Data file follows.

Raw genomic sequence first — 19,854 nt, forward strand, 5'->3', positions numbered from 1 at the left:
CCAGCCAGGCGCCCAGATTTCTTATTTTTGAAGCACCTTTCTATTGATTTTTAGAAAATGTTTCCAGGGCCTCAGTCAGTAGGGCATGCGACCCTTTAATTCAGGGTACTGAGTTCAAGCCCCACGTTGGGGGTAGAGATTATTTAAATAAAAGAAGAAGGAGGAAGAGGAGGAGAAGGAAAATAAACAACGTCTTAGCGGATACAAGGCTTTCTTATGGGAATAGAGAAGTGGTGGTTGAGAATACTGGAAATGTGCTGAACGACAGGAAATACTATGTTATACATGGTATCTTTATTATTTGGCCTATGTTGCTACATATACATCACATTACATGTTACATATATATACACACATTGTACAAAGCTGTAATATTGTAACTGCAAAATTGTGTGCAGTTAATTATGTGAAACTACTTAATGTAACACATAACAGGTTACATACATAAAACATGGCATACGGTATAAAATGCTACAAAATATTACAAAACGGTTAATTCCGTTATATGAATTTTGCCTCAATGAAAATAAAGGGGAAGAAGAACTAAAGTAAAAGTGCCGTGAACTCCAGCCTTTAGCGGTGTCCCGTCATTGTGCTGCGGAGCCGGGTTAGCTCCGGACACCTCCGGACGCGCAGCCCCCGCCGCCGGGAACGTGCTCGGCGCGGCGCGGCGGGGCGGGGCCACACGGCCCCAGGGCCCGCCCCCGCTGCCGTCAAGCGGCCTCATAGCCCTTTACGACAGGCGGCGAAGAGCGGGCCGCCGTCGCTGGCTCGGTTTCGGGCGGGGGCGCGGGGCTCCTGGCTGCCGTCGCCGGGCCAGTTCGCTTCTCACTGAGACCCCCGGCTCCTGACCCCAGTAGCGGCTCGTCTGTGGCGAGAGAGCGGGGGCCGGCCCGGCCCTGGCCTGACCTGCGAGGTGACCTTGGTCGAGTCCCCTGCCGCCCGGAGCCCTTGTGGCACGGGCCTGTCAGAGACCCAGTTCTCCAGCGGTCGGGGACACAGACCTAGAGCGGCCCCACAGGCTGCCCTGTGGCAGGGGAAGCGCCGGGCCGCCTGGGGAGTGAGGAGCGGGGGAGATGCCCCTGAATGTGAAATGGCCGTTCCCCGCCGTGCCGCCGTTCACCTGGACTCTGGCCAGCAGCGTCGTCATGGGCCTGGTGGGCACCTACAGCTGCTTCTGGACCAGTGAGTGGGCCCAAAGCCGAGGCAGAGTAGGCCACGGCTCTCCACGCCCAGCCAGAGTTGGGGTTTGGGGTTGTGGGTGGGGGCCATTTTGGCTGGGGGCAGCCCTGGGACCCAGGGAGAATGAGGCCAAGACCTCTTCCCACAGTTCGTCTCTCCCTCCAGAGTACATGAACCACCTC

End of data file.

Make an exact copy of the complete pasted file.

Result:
Raw genomic sequence first — 19,854 nt, forward strand, 5'->3', positions numbered from 1 at the left:
CCAGCCAGGCGCCCAGATTTCTTATTTTTGAAGCACCTTTCTATTGATTTTTAGAAAATGTTTCCAGGGCCTCAGTCAGTAGGGCATGCGACCCTTTAATTCAGGGTACTGAGTTCAAGCCCCACGTTGGGGGTAGAGATTATTTAAATAAAAGAAGAAGGAGGAAGAGGAGGAGAAGGAAAATAAACAACGTCTTAGCGGATACAAGGCTTTCTTATGGGAATAGAGAAGTGGTGGTTGAGAATACTGGAAATGTGCTGAACGACAGGAAATACTATGTTATACATGGTATCTTTATTATTTGGCCTATGTTGCTACATATACATCACATTACATGTTACATATATATACACACATTGTACAAAGCTGTAATATTGTAACTGCAAAATTGTGTGCAGTTAATTATGTGAAACTACTTAATGTAACACATAACAGGTTACATACATAAAACATGGCATACGGTATAAAATGCTACAAAATATTACAAAACGGTTAATTCCGTTATATGAATTTTGCCTCAATGAAAATAAAGGGGAAGAAGAACTAAAGTAAAAGTGCCGTGAACTCCAGCCTTTAGCGGTGTCCCGTCATTGTGCTGCGGAGCCGGGTTAGCTCCGGACACCTCCGGACGCGCAGCCCCCGCCGCCGGGAACGTGCTCGGCGCGGCGCGGCGGGGCGGGGCCACACGGCCCCAGGGCCCGCCCCCGCTGCCGTCAAGCGGCCTCATAGCCCTTTACGACAGGCGGCGAAGAGCGGGCCGCCGTCGCTGGCTCGGTTTCGGGCGGGGGCGCGGGGCTCCTGGCTGCCGTCGCCGGGCCAGTTCGCTTCTCACTGAGACCCCCGGCTCCTGACCCCAGTAGCGGCTCGTCTGTGGCGAGAGAGCGGGGGCCGGCCCGGCCCTGGCCTGACCTGCGAGGTGACCTTGGTCGAGTCCCCTGCCGCCCGGAGCCCTTGTGGCACGGGCCTGTCAGAGACCCAGTTCTCCAGCGGTCGGGGACACAGACCTAGAGCGGCCCCACAGGCTGCCCTGTGGCAGGGGAAGCGCCGGGCCGCCTGGGGAGTGAGGAGCGGGGGAGATGCCCCTGAATGTGAAATGGCCGTTCCCCGCCGTGCCGCCGTTCACCTGGACTCTGGCCAGCAGCGTCGTCATGGGCCTGGTGGGCACCTACAGCTGCTTCTGGACCAGTGAGTGGGCCCAAAGCCGAGGCAGAGTAGGCCACGGCTCTCCACGCCCAGCCAGAGTTGGGGTTTGGGGTTGTGGGTGGGGGCCATTTTGGCTGGGGGCAGCCCTGGGACCCAGGGAGAATGAGGCCAAGACCTCTTCCCACAGTTCGTCTCTCCCTCCAGAGTACATGAACCACCTC